HSTRY 201 A: History Lecture Series Colloquium

Winter 2023
Th 12:00pm - 1:20pm / SIG 225
Section Type:
Syllabus Description (from Canvas):

Joan of Arc

Medieval Made Modern

This 2-credit, C/NC colloquium is designed to be taken in conjunction with the History Lecture Series for Winter of 2023, “Medieval Made Modern.”  Both the series and the colloquium are focused on the ongoing reinterpretation of characters from the European Middle Ages. “Medievalism,” as it is called in academic circles, is a hot topic nowadays. As a culture, we are literally surrounded by symbols and images taken from the medieval period, as is evident from the multi-genre popularity of Tolkien’s Lord of the Rings and Martin’s Game of Thrones.  However, we not alone in this. Theologians, politicians, artists and advertisers have been reimagining the Middle Ages ever since 1500 CE, when the medieval period is usually regarded as having ended.  We are, in fact, the beneficiaries of literally centuries of reinterpreting the period and its inhabitants—to such an extent indeed that the Middle Ages to which we are responding often bears little resemblance to what the medieval persons in question would recognize as their own experience.

This disjunction between past and present is the primary focus of the lecture series this term. Each of our colloquium sessions will encourage us to think in more depth about the issues raised in lecture by allowing us to place medieval evidence side-by-side with later re-imaginings of particular individuals or groups. The broader goal of the class, as of the series, is not to identify “errors” since, after all, “real” history itself is also a reconstruction of sorts. My hope is rather to encourage all of us to become more aware of the ways we integrate the past into our own contemporary experience.  How have we--and others before us, of course--made use of historical symbols and images in voicing our own priorities and shaping our present reality?  Why do we use the past to speak about the present?

A colloquium is not a lecture but, rather, a discussion of questions and ideas generated largely by you in response to the lectures, readings, and screenings you have done for that week. Students are expected to come to class with topics and questions that we can pursue over the hour we have together. This is your chance to react to what you are hearing, seeing, and learning; it is also an opportunity to draw connections between the materials covered in the lectures and readings and your own everyday experiences. My hope for this course is that we have a great deal of fun and learn something serious in the process. If contemporary politics teaches us nothing else, it is that the past is never truly past!

Class format and requirements

  --Students must attend all five history lectures held on Wednesday nights beginning in week three and continuing on through week seven.  The lectures will be available both in person and digitally on Zoom. 

 --Students must attend and participate in all five of our colloquium sessions. These will be held on Thursdays beginning in week three and continue through week seven. There are no class sessions in weeks one, two, eight, nine, and ten. If you know that you will not be able to attend all colloquium sessions and view the lectures, you should not take the class.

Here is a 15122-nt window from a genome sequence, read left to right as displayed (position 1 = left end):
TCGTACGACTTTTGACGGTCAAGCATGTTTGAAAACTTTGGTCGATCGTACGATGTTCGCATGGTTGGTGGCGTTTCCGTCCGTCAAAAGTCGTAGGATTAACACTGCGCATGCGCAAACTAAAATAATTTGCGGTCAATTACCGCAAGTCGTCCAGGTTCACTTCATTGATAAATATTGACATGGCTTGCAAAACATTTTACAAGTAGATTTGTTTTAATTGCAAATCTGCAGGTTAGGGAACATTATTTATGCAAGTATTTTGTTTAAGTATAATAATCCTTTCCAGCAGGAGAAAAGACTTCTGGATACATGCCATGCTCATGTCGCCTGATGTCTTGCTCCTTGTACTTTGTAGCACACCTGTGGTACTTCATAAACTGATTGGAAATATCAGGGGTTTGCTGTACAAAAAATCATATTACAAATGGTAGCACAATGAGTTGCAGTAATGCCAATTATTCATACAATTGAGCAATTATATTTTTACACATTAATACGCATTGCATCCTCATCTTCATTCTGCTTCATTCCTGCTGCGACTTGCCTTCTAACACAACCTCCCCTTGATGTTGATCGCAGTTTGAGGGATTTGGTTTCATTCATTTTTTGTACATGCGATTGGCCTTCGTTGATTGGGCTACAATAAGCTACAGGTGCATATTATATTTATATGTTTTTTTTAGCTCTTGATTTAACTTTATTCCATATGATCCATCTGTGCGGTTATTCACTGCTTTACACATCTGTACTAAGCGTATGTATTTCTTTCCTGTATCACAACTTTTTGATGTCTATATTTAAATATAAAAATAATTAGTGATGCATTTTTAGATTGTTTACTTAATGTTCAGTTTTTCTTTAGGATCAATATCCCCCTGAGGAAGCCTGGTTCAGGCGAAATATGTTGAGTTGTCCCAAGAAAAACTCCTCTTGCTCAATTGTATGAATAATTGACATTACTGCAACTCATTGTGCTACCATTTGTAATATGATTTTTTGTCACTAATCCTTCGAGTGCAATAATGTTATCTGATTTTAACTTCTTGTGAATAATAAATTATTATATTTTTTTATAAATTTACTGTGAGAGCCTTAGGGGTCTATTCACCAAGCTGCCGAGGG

--Students will be assigned weekly short screening and reading assignments that will form the basis of our discussions in class every Thursday.  

   --Students must complete four short written reflections on the lecture and colloquium assignments during the quarter. Reflections are due on the Monday following our colloquium discussion of that topic, and they should reflect your thinking about the issues raised by the lecture, reading/screenings, and our class discussion.  (The only exception to the Monday due date is the final reflection paper, which is due by midnight on our final class day.) Reflections for weeks four to six should be 300-500 words (maximum of 500 words); the final reflection for week seven should be 750-1000 words (maximum 1000 words). 


All written assignments will be graded C/NC.  Reflections must show evidence of good faith efforts to answer the prompts provided.  If I judge a paper as insufficient to earn the grade of Credit, I will return that paper to the author with comments and suggestions on how he or she might rewrite it for credit.   If you receive an unsatisfactory grade on an assignment, you have two weeks to revise and resubmit the assignment for credit.

This class is offered on a Credit/No Credit basis only. No numeric grade is offered for this class. To receive a passing grade (“Credit”), you must attend all five lectures, participate in all class meetings and complete all assignments satisfactorily.  Class ends at the beginning of week eight with the submission of your final paper.

For a week-by-week schedule of readings and assignments, see Files/Syllabus.




Catalog Description:
Students attend weekly lectures through the History Lecture Series, then discuss themes generated from the lectures. Students write reflective papers comparing, contrasting, and expanding upon themes presented. Credit/no-credit only. Offered: W.
Last updated:
May 19, 2024 - 2:41 pm